New Moon — Movie 2009

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Last night I watched New Moon, the movie adaptation of the book by the same name!

After a disastrous birthday party in which Bella is almost killed, Edward decides that it would be safer for her if he were not a part of her life.  Abandoned by her true love, Bella is swallowed by depression.  Her friend Jacob Black starts to bring a little light back into her life, though he is hiding a secret of his own.  And though Edward tried, Bella is still in danger.  Will Edward and Bella be reunited, or will Bella fall for her best friend, Jacob?  If you want to know more about what I thought of the book, check out my book review.

My thoughts:

Overall, I would say that this movie is on par with the previous one, Twilight.  It’s a must-see if you’re a fan of the series, and an okay movie if you like paranormal romance in general.

Let’s just jump right into my criticisms.  I really like the look of the Cullen family, but especially in the scenes where the whole family is interacting together, they are way too unnatural.  That is rather a disappointment because in the books you get a sense that this is a family that is warm, loving, and really watches out for each member.  For some reason that warmth and family atmosphere did not translate through in the movie.  That’s too bad.

My second criticism is over the slight changes made to the original story.  In the movie they make it seem like Carlisle doubts whether vampires have souls, when in the book he actually does have faith in an afterlife.  Also, they manufactured the scene where Victoria is hunting Charlie, and Harry Clearwater saves him by essentially sacrificing himself.  Maybe they wanted to make Harry’s death tie into the vampire theme a little more, instead of somebody dying of natural causes?  There were several other changes made to the story, most of them seemingly slight, but they add up over time to produce a story which kind of rankles if you’re a big fan of the book.  I’m not a huge fan of changing a story when translating it to film, if there doesn’t seem to be a good reason for it.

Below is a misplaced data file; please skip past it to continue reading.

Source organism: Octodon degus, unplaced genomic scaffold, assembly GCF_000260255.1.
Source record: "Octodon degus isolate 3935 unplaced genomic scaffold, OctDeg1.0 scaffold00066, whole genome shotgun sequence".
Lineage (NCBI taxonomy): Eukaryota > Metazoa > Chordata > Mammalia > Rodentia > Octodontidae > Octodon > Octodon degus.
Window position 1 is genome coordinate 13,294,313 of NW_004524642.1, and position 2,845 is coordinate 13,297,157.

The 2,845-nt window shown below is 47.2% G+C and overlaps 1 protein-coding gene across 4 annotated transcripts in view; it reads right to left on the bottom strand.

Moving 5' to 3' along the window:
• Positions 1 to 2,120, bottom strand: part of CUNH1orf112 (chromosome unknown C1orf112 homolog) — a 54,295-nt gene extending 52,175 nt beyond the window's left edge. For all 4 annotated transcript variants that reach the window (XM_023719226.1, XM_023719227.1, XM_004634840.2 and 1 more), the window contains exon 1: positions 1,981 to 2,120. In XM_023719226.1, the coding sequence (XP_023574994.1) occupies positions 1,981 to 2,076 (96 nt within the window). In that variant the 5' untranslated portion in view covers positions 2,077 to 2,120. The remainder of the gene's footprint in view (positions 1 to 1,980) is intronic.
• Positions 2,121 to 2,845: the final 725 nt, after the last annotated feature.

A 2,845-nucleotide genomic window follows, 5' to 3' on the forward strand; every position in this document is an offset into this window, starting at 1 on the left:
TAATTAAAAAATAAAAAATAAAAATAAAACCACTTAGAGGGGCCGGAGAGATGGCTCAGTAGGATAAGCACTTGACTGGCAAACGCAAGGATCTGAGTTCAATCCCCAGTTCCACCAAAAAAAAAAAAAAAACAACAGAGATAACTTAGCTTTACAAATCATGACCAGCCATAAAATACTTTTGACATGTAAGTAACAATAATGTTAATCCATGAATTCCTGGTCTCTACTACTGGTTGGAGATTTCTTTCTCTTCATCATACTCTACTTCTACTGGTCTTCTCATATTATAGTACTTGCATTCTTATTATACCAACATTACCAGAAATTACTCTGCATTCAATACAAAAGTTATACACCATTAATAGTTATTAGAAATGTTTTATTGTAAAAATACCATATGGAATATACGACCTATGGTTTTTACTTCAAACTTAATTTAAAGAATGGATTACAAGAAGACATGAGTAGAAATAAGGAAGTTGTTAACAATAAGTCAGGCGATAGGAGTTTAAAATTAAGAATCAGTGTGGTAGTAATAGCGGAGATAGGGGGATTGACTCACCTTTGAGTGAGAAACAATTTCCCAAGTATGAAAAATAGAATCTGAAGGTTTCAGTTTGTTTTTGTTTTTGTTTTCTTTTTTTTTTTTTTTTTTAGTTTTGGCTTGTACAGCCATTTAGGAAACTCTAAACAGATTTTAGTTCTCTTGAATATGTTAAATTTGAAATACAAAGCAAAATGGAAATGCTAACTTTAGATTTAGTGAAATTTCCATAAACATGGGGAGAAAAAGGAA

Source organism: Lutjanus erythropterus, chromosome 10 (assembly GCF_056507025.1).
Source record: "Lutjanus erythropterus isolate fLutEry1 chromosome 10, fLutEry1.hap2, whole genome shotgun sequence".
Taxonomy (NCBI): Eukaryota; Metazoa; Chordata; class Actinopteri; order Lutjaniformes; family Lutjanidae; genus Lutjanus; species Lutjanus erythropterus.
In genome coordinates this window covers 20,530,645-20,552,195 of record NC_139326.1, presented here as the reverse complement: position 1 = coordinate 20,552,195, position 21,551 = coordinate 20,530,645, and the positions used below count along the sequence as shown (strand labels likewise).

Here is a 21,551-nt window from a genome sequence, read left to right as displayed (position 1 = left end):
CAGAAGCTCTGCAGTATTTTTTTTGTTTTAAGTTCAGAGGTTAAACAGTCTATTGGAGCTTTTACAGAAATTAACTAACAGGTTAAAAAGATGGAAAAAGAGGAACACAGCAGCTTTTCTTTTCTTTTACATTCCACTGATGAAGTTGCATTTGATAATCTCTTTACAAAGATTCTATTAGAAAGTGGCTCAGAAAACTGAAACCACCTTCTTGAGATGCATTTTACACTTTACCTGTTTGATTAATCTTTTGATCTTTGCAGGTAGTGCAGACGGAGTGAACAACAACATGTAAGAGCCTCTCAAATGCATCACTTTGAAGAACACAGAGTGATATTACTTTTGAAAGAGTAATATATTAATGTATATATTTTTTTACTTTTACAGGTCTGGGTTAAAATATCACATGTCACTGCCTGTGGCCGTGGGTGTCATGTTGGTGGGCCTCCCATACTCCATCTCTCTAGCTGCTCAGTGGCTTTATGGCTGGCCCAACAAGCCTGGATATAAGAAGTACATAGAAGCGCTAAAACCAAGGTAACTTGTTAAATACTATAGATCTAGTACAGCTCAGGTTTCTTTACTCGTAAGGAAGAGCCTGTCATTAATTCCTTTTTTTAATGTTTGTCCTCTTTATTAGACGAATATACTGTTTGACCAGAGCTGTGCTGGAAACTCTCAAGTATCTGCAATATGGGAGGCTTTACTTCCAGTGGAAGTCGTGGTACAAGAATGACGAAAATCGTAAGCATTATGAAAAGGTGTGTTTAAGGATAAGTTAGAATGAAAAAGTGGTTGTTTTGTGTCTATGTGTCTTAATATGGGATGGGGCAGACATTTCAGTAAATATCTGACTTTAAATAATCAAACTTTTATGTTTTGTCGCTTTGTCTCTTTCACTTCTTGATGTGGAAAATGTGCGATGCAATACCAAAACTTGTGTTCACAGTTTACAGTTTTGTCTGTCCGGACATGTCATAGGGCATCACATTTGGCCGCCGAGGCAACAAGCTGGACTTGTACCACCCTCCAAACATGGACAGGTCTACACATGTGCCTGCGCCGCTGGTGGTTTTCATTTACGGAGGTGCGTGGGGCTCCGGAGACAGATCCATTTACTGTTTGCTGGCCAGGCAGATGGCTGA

Finally, my biggest criticism is how they changed the romantic tension between Jacob and Bella.  The book is quite clear that Jacob is very interested in Bella in a romantic way, but she never seriously entertains the idea of getting involved with him romantically.  All of those almost-kisses in the movie are completely made up, and I think it complicates their relationship in a way that isn’t true to the original story.

There are also some things which I really liked!  Edward is still sultry and amazing.  I enjoy his acting style and think he really nailed the sexy vampire thing.  Jacob is amazing, too!  He is warm, intense and down-to-earth–just like Jacob is supposed to be.  Finally, the werewolves were very cool!  I pictured them a bit larger in my head, but they were still impressive.  I love the whole new mystical side which is added to the story with the wolves.  Grudgingly, I’ll add that Stewart displayed more convincing emotions in this movie than in the previous one.  Perhaps she’s just a very subdued kind of person.

I recommend this movie to ladies in their teens and older who enjoy a good paranormal romance.  If you are a fan of the Twilight series, I think you would enjoy this movie.

Possible Objections:

  • Violence

Rated: PG-13